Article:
Lockport Union-Sun & Journal — Tucker said he expects to learn the particulars of the aid — who exactly is eligible for it, and how the claims process will work — at the conference.
“I’m encouraged by what I heard today, I’m just not sure what it all means yet,” he said. “By (tonight) I should know a lot more.”
Meanwhile, U.S. Sen. Charles Schumer, D-N.Y., said on Wednesday that he’s continuing to urge the state to appeal FEMA’s decision not to provide assistance to private property owners. He calls that decision wrongheaded.
“I’m very glad the state is stepping in as far as homeowners are concerned,” Schumer said. His office is contacting local officials to double check reports of “significant damage” to homes and businesses which could reverse FEMA’s decision, he added. But he said only the state can appeal.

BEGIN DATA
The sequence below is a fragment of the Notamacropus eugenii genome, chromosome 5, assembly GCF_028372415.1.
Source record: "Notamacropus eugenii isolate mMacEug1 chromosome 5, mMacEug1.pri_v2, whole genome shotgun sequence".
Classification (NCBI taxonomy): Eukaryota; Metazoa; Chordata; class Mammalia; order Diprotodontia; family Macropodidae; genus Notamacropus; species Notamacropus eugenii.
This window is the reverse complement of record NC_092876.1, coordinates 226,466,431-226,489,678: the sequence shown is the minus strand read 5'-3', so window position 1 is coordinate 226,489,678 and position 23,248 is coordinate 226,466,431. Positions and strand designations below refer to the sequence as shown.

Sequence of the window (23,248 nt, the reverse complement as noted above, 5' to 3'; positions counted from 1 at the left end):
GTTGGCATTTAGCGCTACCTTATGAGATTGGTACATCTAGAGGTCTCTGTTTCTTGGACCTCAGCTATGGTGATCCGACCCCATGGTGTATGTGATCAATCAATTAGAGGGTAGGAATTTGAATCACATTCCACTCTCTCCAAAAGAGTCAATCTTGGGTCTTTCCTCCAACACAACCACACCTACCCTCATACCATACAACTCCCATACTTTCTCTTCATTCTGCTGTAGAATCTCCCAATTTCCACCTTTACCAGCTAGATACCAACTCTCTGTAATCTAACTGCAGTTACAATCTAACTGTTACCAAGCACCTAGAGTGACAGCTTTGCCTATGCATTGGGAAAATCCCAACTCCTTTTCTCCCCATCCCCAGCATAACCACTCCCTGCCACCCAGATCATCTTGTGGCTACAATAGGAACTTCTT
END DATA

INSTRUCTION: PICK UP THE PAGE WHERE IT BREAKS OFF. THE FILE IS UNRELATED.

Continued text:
Cuomo said he felt FEMA was wrong in its decision but he hasn’t appealed.
Across upstate, more than 500 homes were damaged to some degree and dozens were destroyed, while at least 150 businesses have major or minor damage after recent flooding events, according to Cuomo. Homeowners are eligible for up to $31,900 in grants and loans, while small business owners and farmers are eligible for up to $50,000 in aid.
The aid will cover damage to roofs, windows, doors, siding, flooring, drywall, insulation, foundations, well and septic systems, electric systems, fuel tanks, heating and water systems, and appliances, and to address environmental hazards.
Unaware of Cuomo’s announcement, members of the Common Council on Wednesday briefly debated the issue of whether to continue encouraging homeowners to file flood damage-related notices of claim against the city. Mayor Tucker encouraged the filings originally to compile a list of affected properties in the event FEMA would consider aid for them, and as of Tuesday, 55 notices had been received by the city clerk.